” Listening is an attitude of the heart, a genuine desire to be with another which both attracts and heals”. Carl Rogers
Active listening is a critical skill for leaders and coaches. As a an effective listener you show interest and are demonstrating the “golden rule” of listening: MMFI (Make Me Feel Important). You will encourage people to more fully develop their answers and this will provide you invaluable information, understanding and insight. Setting your concerns and self-interest aside and “being there” in the “here and now” with the other person is rare and powerful. If you are truly listening you not only hear the words, but also the emotions, fears and issues of the other person. This provides a unique bond of empathy and an opportunity to learn and connect with others.
CPR Technique for better understanding and personal connections
“Most people do not listen with the intent to understand; they listen with the intent to reply.” Dr.Stephen Covey
Ask questions to check your understanding of the meaning of the person’s words or ask person to clarify by telling you more… use open-ended questions.
- Please tell me more about that issue….
- “When you say __________, what exactly do you mean?”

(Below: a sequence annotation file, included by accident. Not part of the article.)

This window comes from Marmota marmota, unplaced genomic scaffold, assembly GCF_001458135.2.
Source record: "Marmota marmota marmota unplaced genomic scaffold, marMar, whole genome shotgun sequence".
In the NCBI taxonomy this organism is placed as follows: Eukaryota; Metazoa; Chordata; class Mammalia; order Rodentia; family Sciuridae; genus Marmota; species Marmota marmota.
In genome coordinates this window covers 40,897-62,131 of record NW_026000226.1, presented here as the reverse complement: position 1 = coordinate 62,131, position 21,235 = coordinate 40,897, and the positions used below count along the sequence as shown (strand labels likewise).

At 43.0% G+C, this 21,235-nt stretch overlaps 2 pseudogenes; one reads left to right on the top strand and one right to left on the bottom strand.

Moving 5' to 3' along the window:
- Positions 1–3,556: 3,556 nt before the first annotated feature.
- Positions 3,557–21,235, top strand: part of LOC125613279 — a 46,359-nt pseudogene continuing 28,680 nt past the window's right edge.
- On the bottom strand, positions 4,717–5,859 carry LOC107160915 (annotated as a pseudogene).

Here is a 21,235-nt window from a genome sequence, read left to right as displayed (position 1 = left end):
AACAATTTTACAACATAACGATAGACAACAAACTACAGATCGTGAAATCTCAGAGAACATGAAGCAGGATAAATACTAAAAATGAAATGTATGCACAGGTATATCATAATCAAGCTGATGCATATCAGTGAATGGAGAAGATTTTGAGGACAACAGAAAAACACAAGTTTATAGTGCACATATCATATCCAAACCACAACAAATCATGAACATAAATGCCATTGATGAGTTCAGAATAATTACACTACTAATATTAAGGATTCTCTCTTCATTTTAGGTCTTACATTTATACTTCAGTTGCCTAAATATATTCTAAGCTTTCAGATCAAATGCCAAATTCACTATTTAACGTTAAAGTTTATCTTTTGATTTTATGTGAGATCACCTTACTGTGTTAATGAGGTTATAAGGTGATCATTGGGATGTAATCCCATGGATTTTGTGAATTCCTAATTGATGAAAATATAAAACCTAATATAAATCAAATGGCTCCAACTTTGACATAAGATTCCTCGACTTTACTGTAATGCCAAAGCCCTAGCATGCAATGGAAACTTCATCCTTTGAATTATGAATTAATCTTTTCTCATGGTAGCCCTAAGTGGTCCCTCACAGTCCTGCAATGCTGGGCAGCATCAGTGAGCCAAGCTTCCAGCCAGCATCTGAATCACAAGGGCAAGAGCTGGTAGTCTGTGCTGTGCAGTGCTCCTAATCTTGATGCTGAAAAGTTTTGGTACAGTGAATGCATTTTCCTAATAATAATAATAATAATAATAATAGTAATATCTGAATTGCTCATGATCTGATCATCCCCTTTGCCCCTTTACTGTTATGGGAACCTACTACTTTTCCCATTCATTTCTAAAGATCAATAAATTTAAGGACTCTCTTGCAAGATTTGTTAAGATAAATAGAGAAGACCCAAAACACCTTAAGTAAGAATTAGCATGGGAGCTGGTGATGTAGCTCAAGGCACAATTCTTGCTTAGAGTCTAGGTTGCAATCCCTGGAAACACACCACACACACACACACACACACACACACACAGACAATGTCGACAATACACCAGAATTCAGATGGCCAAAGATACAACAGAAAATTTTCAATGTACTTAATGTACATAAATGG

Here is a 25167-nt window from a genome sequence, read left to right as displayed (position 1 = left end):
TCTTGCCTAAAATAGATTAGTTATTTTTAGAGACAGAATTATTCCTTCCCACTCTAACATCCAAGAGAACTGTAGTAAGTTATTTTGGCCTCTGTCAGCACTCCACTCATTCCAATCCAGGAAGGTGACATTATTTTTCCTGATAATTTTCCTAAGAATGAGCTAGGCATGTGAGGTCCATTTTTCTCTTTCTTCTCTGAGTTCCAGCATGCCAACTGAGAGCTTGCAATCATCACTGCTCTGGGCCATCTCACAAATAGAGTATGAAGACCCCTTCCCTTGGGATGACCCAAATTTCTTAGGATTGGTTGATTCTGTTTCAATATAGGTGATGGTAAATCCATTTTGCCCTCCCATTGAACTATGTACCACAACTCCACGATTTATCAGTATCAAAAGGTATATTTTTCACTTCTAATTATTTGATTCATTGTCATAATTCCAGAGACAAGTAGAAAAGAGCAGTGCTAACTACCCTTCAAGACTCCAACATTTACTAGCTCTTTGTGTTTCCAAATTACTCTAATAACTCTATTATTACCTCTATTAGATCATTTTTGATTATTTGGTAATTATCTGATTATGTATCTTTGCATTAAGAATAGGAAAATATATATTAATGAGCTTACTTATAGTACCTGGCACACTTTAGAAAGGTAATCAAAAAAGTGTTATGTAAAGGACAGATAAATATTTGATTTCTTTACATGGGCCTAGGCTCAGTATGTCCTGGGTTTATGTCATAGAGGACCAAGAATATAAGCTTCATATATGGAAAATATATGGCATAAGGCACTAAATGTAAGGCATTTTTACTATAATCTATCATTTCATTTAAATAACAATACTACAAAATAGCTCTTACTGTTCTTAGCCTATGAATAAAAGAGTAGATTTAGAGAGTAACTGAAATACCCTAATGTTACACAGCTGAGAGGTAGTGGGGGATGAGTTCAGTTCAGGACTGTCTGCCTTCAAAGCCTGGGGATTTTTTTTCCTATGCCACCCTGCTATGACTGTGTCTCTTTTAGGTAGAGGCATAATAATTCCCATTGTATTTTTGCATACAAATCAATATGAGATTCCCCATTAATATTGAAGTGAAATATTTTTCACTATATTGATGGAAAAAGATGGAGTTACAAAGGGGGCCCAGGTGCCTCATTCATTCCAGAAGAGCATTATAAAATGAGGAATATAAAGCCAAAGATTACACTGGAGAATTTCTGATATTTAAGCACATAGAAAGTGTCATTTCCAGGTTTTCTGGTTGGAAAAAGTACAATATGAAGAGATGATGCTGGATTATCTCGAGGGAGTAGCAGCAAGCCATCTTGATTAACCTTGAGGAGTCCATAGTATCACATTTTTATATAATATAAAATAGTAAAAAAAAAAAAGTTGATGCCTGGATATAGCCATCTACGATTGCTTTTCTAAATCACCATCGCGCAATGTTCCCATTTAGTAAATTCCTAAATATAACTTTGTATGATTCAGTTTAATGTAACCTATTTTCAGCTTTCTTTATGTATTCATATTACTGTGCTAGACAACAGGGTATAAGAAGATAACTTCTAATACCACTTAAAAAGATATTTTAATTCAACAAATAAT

In your own words repeat or restate what you think the other person said.
- “Let me see if I understand you correctly…”
- It seems to me, if I understand you correctly, that you want to find a new job. Have got it right?
Use reflection to display empathy and to check your perception of the person’s emotions. There are two components of reflection:
- Tentative statement (“It appears that you are overwhelmed with forms”)
- Attempt to identify the feeling (“You’re frustrated with…”) Identify the feeling being expressed, if you are wrong the person will set you straight.
Additional Active Listen Tools
Tune out distractions. Concentrate. Look the person in the eye and turn toward them to clearly communicate your interest in what they are saying. Do not multitask when talking with others. Resist need to respond too quickly or interupt the other person.
Give the person time to collect their thoughts and continue. Use non-verbal cues to demonstrate your receptivity.
See more at TED talk on Importance of Listening